~2000 the popularity of genealogical research, however, made some descendants of the first wavers rediscover their heritage, although their connection with that heritage is different: rarely they would learn the language or traditions, but rather study family stories and visit the sights of their childhoods. Interestingly, some Poles and Jews have also joined this trend: they would consider themselves having a Lithuanian heritage if their forefathers came from Lithuania, even though those Jewish or Polish forefathers would have never actually considered themselves Lithuanians. That‘s because in modern-day America it is the location of emigration that matters in establishing ancestry (rather than ethnicity, the most important piece of identity in Lithuania of ~1900).

Decades after the closure of Rumford ME Lithuanian club building, grandsons/granddaughters of immigrants have reestablished Lithuanian organization which now organizes annual picnics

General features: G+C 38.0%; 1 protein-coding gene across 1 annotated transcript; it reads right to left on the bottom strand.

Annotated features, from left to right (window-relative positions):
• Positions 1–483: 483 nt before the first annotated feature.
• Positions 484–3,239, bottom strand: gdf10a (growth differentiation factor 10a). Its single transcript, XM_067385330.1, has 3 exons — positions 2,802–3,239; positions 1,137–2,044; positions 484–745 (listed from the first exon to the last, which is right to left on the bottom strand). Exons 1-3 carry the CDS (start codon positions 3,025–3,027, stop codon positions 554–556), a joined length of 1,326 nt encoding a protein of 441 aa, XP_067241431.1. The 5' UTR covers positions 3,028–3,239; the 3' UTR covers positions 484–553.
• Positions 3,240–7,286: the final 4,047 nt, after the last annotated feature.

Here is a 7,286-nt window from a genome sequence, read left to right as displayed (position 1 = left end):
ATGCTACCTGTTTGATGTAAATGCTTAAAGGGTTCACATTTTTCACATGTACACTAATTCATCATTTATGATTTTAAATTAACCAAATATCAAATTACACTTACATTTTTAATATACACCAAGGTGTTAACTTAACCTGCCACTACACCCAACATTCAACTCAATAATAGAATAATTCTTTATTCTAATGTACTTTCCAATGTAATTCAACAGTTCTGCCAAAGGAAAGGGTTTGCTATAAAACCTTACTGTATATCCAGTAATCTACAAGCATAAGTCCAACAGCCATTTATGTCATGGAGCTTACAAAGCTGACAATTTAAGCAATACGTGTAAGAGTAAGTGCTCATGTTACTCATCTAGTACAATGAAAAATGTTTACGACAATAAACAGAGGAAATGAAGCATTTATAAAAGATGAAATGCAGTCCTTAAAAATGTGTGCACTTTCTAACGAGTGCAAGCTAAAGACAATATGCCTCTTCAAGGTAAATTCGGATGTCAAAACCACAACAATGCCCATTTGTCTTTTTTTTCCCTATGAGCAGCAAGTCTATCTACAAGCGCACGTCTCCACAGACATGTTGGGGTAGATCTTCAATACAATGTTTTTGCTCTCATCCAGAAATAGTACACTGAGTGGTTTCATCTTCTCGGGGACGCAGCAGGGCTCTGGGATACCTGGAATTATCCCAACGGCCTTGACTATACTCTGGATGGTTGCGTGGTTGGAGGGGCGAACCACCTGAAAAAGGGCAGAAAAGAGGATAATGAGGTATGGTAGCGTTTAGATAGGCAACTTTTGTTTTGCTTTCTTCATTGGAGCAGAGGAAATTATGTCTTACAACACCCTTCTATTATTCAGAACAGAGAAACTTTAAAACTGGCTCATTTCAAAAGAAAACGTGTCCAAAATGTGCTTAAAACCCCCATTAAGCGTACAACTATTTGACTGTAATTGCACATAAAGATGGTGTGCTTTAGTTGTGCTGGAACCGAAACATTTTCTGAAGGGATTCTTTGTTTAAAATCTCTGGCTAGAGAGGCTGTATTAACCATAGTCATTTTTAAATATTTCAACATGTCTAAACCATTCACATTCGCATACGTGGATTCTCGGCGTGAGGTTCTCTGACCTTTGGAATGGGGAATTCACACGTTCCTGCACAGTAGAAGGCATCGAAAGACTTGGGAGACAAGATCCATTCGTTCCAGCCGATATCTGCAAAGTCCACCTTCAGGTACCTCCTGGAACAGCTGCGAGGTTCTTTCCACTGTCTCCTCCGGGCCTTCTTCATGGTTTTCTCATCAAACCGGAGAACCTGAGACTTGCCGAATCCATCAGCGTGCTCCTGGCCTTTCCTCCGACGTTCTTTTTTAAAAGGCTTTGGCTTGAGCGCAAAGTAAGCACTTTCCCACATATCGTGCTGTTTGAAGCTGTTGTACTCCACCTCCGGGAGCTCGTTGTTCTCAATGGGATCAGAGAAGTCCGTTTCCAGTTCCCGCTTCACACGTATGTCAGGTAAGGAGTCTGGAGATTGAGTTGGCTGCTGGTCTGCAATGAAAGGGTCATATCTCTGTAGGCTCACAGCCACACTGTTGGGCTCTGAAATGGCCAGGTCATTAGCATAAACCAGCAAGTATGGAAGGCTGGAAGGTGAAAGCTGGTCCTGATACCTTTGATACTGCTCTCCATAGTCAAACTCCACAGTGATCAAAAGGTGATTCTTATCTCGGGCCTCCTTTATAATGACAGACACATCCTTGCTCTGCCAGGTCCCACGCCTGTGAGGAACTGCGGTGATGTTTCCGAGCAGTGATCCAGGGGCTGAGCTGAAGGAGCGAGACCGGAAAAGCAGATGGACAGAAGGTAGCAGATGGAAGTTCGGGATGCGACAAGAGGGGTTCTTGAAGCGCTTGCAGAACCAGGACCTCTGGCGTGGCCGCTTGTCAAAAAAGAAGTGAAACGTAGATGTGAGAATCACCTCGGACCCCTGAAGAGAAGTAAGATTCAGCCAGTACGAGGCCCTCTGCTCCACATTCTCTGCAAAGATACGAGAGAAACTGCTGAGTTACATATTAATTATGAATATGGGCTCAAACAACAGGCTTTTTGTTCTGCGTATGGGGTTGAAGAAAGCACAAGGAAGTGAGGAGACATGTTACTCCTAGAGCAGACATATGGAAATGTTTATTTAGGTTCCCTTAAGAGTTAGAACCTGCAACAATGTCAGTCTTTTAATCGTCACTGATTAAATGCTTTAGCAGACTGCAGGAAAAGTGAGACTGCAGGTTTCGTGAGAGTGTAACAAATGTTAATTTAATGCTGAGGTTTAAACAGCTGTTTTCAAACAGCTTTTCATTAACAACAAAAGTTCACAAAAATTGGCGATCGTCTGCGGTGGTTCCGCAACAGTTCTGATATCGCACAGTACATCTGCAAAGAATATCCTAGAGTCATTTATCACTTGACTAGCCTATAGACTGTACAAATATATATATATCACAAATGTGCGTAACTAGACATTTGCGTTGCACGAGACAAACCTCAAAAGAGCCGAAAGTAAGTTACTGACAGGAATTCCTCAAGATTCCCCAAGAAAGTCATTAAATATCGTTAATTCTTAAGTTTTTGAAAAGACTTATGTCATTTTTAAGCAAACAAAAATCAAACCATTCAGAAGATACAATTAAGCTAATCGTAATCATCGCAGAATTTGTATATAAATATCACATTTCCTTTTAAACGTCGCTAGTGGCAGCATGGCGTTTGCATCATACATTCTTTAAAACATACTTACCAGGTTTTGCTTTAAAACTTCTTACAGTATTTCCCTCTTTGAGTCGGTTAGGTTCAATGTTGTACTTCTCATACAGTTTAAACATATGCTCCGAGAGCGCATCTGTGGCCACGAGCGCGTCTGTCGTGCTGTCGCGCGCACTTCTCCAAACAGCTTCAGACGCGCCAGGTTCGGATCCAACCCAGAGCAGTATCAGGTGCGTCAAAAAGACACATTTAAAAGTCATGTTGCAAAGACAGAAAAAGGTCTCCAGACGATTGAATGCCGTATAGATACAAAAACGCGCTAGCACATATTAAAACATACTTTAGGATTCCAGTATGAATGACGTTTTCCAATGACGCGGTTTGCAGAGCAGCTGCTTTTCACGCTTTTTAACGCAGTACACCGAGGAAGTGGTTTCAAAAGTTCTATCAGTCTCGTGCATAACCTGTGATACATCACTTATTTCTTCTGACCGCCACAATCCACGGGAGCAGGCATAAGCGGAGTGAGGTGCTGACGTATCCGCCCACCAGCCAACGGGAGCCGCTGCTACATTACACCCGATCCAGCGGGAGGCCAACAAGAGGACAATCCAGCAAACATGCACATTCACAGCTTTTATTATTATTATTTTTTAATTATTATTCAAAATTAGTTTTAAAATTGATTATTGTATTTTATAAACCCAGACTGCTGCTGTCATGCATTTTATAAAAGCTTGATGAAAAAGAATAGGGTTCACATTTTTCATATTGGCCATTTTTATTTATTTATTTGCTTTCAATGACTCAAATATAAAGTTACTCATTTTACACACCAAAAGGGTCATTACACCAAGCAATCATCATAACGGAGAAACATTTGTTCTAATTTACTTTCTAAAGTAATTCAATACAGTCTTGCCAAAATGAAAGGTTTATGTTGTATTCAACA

Decades after the closure of Rumford ME Lithuanian club building, grandsons/granddaughters of immigrants have reestablished Lithuanian organization which now organizes annual picnics

Special case: smaller USA towns (especially the Pennsylvanian Coal Region) In some towns (especially Pennsylvania, Illinois) Lithuanians made up 10% or more of the population. There, the white flight did not happen. As such, the Lithuanian institutions survived, still populated by the descendants of first wave emigrants. Hotly-contested church consolidation closed most of the churches, but the clubs remained, although gradually they would begin accepting non-Lithuanians and some of them lost association with the Lithuanian culture, except for their name and history.

Mount Carmel Lithuanian club

Mount Carmel Lithuanian club in Pennsylvania, open since 1926

What heritage the first wave of Lithuanian emigration has left behind?

Some 80 massive Lithuanian churches built by this generation still stand in the USA, as well as tens of club palaces and some 40 cemeteries.